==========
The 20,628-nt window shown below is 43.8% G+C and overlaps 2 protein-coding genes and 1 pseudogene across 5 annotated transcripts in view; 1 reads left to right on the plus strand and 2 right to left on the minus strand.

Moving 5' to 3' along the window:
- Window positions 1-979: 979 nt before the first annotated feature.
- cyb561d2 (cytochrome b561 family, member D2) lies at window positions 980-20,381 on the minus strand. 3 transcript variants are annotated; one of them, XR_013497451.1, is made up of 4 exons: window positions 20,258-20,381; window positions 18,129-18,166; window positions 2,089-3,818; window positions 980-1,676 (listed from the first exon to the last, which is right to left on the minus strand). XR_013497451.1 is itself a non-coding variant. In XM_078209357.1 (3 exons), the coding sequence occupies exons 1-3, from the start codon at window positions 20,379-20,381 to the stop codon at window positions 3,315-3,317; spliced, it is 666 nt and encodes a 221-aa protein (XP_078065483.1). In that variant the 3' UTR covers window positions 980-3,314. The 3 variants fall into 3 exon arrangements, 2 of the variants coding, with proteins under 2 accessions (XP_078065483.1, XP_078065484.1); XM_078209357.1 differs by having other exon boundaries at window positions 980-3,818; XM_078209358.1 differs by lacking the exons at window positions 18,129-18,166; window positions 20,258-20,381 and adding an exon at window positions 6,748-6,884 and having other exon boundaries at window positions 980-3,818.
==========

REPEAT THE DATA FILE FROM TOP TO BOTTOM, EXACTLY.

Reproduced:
The 20,628-nt window shown below is 43.8% G+C and overlaps 2 protein-coding genes and 1 pseudogene across 5 annotated transcripts in view; 1 reads left to right on the plus strand and 2 right to left on the minus strand.

Moving 5' to 3' along the window:
- Window positions 1-979: 979 nt before the first annotated feature.
- cyb561d2 (cytochrome b561 family, member D2) lies at window positions 980-20,381 on the minus strand. 3 transcript variants are annotated; one of them, XR_013497451.1, is made up of 4 exons: window positions 20,258-20,381; window positions 18,129-18,166; window positions 2,089-3,818; window positions 980-1,676 (listed from the first exon to the last, which is right to left on the minus strand). XR_013497451.1 is itself a non-coding variant. In XM_078209357.1 (3 exons), the coding sequence occupies exons 1-3, from the start codon at window positions 20,379-20,381 to the stop codon at window positions 3,315-3,317; spliced, it is 666 nt and encodes a 221-aa protein (XP_078065483.1). In that variant the 3' UTR covers window positions 980-3,314. The 3 variants fall into 3 exon arrangements, 2 of the variants coding, with proteins under 2 accessions (XP_078065483.1, XP_078065484.1); XM_078209357.1 differs by having other exon boundaries at window positions 980-3,818; XM_078209358.1 differs by lacking the exons at window positions 18,129-18,166; window positions 20,258-20,381 and adding an exon at window positions 6,748-6,884 and having other exon boundaries at window positions 980-3,818.